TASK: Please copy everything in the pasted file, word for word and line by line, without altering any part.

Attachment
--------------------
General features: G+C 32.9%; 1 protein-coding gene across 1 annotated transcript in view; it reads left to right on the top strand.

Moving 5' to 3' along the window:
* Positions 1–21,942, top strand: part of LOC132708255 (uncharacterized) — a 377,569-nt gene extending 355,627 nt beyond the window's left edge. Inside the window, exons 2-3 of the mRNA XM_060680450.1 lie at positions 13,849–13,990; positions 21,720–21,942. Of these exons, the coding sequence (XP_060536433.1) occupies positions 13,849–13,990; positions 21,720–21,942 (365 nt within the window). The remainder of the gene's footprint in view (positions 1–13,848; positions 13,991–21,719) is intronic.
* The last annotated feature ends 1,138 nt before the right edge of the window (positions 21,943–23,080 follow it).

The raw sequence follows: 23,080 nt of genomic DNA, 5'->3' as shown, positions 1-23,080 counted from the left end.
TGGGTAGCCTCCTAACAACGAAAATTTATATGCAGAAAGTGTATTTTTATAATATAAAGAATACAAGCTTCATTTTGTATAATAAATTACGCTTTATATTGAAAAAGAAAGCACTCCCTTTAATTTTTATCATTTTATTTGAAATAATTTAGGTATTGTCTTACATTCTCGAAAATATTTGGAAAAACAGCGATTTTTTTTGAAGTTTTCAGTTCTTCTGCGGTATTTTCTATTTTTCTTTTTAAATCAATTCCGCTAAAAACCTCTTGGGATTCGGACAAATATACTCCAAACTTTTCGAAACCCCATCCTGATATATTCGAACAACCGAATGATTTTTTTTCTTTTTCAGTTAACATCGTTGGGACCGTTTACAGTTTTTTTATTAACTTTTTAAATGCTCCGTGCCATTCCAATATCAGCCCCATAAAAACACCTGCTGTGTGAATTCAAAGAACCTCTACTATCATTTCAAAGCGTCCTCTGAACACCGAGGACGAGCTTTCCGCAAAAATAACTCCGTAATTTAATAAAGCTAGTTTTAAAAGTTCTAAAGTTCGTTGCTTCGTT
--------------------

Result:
General features: G+C 32.9%; 1 protein-coding gene across 1 annotated transcript in view; it reads left to right on the top strand.

Moving 5' to 3' along the window:
* Positions 1–21,942, top strand: part of LOC132708255 (uncharacterized) — a 377,569-nt gene extending 355,627 nt beyond the window's left edge. Inside the window, exons 2-3 of the mRNA XM_060680450.1 lie at positions 13,849–13,990; positions 21,720–21,942. Of these exons, the coding sequence (XP_060536433.1) occupies positions 13,849–13,990; positions 21,720–21,942 (365 nt within the window). The remainder of the gene's footprint in view (positions 1–13,848; positions 13,991–21,719) is intronic.
* The last annotated feature ends 1,138 nt before the right edge of the window (positions 21,943–23,080 follow it).

The raw sequence follows: 23,080 nt of genomic DNA, 5'->3' as shown, positions 1-23,080 counted from the left end.
TGGGTAGCCTCCTAACAACGAAAATTTATATGCAGAAAGTGTATTTTTATAATATAAAGAATACAAGCTTCATTTTGTATAATAAATTACGCTTTATATTGAAAAAGAAAGCACTCCCTTTAATTTTTATCATTTTATTTGAAATAATTTAGGTATTGTCTTACATTCTCGAAAATATTTGGAAAAACAGCGATTTTTTTTGAAGTTTTCAGTTCTTCTGCGGTATTTTCTATTTTTCTTTTTAAATCAATTCCGCTAAAAACCTCTTGGGATTCGGACAAATATACTCCAAACTTTTCGAAACCCCATCCTGATATATTCGAACAACCGAATGATTTTTTTTCTTTTTCAGTTAACATCGTTGGGACCGTTTACAGTTTTTTTATTAACTTTTTAAATGCTCCGTGCCATTCCAATATCAGCCCCATAAAAACACCTGCTGTGTGAATTCAAAGAACCTCTACTATCATTTCAAAGCGTCCTCTGAACACCGAGGACGAGCTTTCCGCAAAAATAACTCCGTAATTTAATAAAGCTAGTTTTAAAAGTTCTAAAGTTCGTTGCTTCGTT